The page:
Separately collected biowaste is utilised at our biogas plant. Biowaste and sewage sludge is processed into biogas and Ranu soil conditioner granules.

You can put the following in the biowaste container:

  • leftovers and food that has gone off
  • fruit and vegetable peelings and stems
  • dregs from steam juicers
  • coffee and tea grounds and used filter bags and tea bags
  • fish guts and small bones (e.g. from pork chops)

Food oils, fats and leftovers containing a lot of liquid, such as soup, can be filtered, for example, through newspaper or an egg carton, after which they can be sorted into biowaste.

You can package biowaste even though the container has a protective bag. Packing it prevents the container from getting dirty and beginning to smell. A good way to pack biowaste is to use a paper bag or a bag made out of newspaper. Paperboard packages, such as biscuit and cereal packets, are also well suited for packing biowaste.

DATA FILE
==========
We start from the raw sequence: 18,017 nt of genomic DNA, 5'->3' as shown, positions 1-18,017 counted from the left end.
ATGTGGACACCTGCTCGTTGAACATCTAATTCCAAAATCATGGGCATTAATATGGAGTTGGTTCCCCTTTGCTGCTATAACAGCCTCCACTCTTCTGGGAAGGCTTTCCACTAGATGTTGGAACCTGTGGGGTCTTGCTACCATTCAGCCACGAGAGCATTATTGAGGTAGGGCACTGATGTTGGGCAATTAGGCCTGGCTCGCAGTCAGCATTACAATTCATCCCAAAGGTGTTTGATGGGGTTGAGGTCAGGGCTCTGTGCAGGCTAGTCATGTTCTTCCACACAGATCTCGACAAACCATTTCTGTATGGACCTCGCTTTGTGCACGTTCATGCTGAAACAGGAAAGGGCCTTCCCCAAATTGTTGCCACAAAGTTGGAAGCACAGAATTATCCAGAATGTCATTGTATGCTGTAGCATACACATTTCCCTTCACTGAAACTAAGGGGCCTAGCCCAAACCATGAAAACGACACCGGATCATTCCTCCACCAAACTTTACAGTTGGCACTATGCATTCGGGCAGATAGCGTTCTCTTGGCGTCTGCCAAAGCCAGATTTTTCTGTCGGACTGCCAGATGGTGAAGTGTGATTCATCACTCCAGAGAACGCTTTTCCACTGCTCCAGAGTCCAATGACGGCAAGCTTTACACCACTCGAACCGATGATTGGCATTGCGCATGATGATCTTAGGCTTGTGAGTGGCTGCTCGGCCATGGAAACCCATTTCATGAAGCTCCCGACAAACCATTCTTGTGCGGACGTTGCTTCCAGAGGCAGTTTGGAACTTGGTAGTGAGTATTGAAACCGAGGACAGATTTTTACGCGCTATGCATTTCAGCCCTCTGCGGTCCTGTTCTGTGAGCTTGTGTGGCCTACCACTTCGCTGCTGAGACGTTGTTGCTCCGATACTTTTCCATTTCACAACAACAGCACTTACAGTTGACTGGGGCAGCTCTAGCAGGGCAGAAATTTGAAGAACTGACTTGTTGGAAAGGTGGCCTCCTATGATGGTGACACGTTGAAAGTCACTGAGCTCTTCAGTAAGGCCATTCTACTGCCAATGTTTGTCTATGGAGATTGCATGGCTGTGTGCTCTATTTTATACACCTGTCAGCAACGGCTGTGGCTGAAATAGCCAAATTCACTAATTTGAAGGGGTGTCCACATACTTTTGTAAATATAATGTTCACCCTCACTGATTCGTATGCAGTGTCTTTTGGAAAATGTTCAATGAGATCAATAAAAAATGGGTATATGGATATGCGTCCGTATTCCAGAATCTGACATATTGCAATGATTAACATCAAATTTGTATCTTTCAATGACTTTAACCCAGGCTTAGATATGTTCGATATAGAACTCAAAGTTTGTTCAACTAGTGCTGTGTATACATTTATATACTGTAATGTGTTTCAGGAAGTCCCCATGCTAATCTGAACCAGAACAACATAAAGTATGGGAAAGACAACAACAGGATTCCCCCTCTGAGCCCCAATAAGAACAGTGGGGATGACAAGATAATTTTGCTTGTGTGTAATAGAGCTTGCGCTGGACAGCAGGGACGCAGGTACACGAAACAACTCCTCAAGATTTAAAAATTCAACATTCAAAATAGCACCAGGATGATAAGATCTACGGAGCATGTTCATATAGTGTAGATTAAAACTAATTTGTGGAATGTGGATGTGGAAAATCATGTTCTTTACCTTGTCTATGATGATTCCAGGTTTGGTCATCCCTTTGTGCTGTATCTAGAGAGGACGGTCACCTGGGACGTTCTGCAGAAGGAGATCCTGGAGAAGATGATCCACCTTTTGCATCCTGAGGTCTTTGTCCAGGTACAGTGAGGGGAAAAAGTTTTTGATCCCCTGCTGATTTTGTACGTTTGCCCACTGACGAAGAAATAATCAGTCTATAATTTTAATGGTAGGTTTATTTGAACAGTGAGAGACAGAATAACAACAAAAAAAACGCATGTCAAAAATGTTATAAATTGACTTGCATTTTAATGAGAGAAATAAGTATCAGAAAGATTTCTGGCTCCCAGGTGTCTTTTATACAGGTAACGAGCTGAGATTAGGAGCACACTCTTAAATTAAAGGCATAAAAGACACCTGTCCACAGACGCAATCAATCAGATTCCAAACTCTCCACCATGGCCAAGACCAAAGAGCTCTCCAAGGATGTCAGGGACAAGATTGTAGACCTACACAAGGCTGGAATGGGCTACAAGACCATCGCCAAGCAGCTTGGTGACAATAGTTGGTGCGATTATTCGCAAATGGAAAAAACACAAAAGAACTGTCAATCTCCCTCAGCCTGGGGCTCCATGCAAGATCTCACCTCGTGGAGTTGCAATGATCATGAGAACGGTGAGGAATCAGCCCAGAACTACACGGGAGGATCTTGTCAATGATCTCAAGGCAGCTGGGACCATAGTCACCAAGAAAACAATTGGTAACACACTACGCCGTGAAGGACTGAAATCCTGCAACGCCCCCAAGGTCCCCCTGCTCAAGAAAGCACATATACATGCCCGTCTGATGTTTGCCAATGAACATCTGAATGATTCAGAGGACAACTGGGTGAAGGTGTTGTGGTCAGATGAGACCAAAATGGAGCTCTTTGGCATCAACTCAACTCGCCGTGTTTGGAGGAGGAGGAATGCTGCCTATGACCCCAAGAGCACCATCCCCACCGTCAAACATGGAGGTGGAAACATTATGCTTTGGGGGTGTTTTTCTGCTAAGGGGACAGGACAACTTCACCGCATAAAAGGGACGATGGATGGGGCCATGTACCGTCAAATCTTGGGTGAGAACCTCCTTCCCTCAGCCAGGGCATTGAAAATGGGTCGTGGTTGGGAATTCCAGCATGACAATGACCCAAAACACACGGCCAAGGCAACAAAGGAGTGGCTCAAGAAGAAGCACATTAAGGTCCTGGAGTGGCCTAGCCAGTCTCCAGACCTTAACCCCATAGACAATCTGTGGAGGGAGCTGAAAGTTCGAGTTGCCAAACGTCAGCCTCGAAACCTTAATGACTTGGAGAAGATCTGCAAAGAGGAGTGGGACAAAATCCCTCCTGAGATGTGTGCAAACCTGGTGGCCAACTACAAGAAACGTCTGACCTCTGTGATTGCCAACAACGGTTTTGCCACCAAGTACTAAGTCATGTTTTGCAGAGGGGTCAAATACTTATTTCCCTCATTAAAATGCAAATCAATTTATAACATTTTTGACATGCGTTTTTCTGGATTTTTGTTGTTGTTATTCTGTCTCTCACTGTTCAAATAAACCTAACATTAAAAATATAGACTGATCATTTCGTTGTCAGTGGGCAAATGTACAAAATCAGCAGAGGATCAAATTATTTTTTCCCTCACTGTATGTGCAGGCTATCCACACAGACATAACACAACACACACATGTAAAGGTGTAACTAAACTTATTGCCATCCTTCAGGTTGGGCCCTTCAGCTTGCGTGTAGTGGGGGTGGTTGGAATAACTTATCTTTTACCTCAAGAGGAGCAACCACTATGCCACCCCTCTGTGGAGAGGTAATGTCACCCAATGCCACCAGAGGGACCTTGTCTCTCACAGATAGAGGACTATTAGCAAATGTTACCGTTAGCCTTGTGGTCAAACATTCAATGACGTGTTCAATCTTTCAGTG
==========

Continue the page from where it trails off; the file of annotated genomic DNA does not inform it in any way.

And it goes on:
Collecting biowaste

Biowaste is collected separately from properties with at least five apartments. Smaller housing associations in urban areas can join the collection if they wish. We recommend that residents of detached houses compost their biowaste in a thermally insulated composter or, alternatively, detached houses can also join the collection by establishing a group with other detached houses. Ask our customer service team for more details.

When necessary, you can also take biowaste to a waste station where a fee will be charged for it in accordance with the price list. The maximum amount is 240 litres in one go. In the autumn, you can take, for example, any extra apples you may have to the waste station whose staff will deliver them elsewhere to be put to good use.

Biowaste can be deposited in the home’s waste container for combustible waste if the property has no arrangement for separate collection of biowaste, or composting.